Coloring Carnations

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Everyone knows that plants and flowers need water. Cut flowers can be kept alive in a vase for days or even weeks, provided they have enough water. Flowers are able to transport water through their stems to their petals. Usually, we can’t see this happen, but science is all about making invisible processes visible. In this experiment, we will use food coloring to help watch the flow of water from the vase, through the stem, into the petals of carnations.

This experiment is easy to set up and the results are pretty amazing. After putting some flowers into colored water, and leaving the others in plain water for a few hours/overnight, it’s easy to see, from the color changing on the petals, that water has moved up through the stem into the flower.

Many interesting variations of this experiment can be done. A flower can be first put into one color—perhaps blue, until the petals are tinted, and then placed into a different color. Will the two colors mix in the petals? What happens if the stem is split in half (only by a very careful adult!), and each half is put into a different color of water?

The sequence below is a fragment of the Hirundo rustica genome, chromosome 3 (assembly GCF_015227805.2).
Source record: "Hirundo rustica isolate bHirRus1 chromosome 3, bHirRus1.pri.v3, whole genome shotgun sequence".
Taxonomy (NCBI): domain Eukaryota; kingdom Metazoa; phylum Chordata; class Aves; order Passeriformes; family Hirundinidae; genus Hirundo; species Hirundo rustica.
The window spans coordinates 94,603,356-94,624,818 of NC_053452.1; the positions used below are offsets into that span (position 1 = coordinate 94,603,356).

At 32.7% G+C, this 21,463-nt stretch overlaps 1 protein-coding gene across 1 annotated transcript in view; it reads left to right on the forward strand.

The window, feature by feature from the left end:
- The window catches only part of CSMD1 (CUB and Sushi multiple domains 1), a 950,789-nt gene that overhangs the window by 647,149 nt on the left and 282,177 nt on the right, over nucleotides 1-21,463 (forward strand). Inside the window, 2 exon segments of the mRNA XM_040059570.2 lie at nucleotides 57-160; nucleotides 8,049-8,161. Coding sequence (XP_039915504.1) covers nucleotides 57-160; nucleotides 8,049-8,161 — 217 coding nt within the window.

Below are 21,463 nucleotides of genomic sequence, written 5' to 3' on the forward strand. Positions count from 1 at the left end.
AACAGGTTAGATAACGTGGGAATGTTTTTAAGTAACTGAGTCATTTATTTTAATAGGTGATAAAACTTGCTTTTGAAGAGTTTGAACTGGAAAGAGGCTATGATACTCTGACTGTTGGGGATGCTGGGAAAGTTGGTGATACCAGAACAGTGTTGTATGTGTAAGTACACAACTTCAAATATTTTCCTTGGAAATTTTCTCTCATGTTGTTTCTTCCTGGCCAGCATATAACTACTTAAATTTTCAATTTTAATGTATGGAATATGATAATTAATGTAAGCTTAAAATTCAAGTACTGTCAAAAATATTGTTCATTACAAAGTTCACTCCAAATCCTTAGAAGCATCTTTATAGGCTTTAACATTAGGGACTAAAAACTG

This experiment works well for all ages, although adult supervision is needed to when cutting the stems, particularly if the stem is cut in half vertically. Kids can try the basic experiment, and then try one of the variations, or even design their own!  


• White carnations
• Food coloring
• Sturdy containers such as small vases or mason jars. Avoid lightweight containers like plastic cups as they are may easily tip over.

1. Fill two containers about half full of water.

2. Add food coloring to one container. Use a lot—30 – 40 drops per cup of water.

3. Cut several carnations so their stems are just a bit longer than the container and place some flowers in the clear and some in the colored water.

4. Put the flowers someplace where they will be easy to observe.